Background & Aims
Case-control studies have shown that patients with Crohn’s disease (CD) have a microbial composition different from healthy individuals. Although the causes of CD are unknown, epidemiologic studies suggest that diet is an important contributor to CD risk, potentially via modulation of bacterial composition and gut inflammation. We hypothesized that long-term dietary clusters (DCs) are associated with gut microbiome compositions and gut inflammation. Our objectives were to identify dietary patterns and assess whether they are associated with alterations in specific gut microbial compositions and subclinical levels of gut inflammation in a cohort of healthy first-degree relatives (FDRs) of patients with CD.
As part of the Genetic, Environmental, Microbial (GEM) Project, we recruited a cohort of 2289 healthy FDRs of patients with CD. Individuals provided stool samples and answered a validated food frequency questionnaire reflecting their habitual diet during the year before sample collection. Unsupervised analysis identified 3 dietary and 3 microbial composition clusters.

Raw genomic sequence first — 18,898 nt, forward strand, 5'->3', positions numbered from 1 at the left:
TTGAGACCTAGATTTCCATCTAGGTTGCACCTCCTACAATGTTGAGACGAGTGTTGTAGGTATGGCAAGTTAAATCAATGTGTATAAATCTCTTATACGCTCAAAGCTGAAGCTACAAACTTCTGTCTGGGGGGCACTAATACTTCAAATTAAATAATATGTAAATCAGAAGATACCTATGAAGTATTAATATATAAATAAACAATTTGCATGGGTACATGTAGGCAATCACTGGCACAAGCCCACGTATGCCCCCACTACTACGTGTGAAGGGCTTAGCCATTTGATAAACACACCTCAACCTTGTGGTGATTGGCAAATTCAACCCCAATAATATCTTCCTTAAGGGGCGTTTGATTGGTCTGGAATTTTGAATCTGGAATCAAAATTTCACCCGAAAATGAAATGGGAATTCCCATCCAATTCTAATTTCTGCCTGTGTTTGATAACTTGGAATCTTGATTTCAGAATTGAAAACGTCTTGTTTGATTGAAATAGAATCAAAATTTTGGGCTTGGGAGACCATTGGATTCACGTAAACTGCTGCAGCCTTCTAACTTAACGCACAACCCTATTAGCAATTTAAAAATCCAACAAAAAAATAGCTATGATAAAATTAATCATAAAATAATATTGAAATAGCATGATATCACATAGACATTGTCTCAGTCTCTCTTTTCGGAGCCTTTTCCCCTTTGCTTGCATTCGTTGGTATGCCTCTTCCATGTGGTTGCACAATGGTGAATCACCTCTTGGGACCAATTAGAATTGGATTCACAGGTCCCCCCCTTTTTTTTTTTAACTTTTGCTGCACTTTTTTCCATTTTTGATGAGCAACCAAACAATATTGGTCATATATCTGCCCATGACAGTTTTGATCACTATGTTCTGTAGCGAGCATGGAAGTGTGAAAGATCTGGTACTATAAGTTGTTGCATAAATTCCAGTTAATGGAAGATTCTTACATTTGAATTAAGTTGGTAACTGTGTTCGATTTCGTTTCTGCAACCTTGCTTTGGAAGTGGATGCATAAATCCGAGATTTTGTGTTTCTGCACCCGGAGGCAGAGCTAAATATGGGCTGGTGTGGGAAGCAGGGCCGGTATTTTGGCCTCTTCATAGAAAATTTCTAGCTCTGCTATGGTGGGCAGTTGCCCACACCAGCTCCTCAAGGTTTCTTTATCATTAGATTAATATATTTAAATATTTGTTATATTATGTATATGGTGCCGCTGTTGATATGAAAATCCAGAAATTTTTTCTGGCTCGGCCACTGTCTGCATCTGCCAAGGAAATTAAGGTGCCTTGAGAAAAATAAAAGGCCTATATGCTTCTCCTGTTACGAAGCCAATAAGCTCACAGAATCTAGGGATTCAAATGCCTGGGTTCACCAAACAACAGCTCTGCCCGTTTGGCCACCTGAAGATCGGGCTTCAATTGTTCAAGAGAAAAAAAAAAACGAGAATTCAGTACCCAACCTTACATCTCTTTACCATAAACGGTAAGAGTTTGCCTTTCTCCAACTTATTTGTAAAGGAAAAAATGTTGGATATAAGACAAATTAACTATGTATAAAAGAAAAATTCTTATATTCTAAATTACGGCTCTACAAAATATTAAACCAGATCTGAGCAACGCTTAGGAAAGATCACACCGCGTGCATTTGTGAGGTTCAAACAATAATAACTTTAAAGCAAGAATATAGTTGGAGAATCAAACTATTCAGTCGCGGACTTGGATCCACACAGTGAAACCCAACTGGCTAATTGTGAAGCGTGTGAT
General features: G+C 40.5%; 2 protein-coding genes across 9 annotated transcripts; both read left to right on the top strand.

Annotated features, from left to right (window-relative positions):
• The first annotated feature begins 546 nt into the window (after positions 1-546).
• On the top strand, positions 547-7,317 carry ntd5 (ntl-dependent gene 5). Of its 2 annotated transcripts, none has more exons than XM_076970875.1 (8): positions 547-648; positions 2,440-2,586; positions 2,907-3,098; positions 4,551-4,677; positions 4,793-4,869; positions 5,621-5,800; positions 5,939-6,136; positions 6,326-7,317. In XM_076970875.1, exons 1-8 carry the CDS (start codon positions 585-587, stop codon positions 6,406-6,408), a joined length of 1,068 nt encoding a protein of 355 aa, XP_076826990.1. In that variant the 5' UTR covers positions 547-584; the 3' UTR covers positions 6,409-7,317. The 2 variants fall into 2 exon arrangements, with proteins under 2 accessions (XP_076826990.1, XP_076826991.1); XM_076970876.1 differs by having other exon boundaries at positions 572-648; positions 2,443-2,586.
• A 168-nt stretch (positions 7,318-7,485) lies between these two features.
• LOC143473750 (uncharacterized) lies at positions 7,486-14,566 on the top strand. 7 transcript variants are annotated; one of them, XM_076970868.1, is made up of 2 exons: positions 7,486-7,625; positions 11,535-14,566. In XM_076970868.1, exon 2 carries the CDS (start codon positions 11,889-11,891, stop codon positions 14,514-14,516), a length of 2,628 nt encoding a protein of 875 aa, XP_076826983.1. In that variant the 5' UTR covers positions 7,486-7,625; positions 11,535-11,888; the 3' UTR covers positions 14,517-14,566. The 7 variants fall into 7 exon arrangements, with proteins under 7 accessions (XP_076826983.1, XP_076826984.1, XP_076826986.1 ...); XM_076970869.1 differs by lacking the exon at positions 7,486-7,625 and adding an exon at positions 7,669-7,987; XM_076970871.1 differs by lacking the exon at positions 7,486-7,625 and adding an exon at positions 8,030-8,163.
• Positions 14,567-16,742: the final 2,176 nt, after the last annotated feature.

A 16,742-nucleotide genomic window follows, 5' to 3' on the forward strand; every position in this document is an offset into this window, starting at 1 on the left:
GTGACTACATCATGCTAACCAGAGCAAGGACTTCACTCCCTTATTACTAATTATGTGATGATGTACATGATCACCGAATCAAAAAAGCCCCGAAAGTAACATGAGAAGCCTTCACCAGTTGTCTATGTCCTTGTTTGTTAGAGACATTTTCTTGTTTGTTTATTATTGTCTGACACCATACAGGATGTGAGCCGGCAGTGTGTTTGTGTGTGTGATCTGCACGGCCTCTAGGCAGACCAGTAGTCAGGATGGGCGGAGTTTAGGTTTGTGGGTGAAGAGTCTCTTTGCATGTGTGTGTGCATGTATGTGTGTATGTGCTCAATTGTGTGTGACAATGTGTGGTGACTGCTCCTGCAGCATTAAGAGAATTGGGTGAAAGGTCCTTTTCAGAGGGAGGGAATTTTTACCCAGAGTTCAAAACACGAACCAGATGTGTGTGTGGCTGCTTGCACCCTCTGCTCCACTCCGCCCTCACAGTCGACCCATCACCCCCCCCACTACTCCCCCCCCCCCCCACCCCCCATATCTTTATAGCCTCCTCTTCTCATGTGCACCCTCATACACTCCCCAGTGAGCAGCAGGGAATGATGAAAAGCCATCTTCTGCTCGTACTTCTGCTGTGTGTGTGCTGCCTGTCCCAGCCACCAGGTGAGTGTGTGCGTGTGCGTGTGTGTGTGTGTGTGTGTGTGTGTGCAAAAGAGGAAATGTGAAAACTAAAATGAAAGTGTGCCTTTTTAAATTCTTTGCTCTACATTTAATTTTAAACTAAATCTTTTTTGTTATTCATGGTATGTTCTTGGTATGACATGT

DC3, resembling the Mediterranean diet, was strongly associated with a defined microbial composition, with an increased abundance of fiber-degrading bacteria, such as Ruminococcus, as well as taxa such as Faecalibacterium. The DC3 diet was also significantly associated with lower levels of subclinical gut inflammation, defined by fecal calprotectin, compared with other dietary patterns. No significant associations were found between individual food items and fecal calprotectin, suggesting that long-term dietary patterns rather than individual food items contribute to subclinical gut inflammation. Additionally, mediation analysis demonstrated that DC3 had a direct effect on subclinical inflammation that was partially mediated by the microbiota.
Overall, these results indicated that Mediterranean-like dietary patterns are associated with microbiome and lower intestinal inflammation. This study will help guide future dietary strategies that affect microbial composition and host gut inflammation to prevent diseases.
Senior Scientist, CHEO Research Institute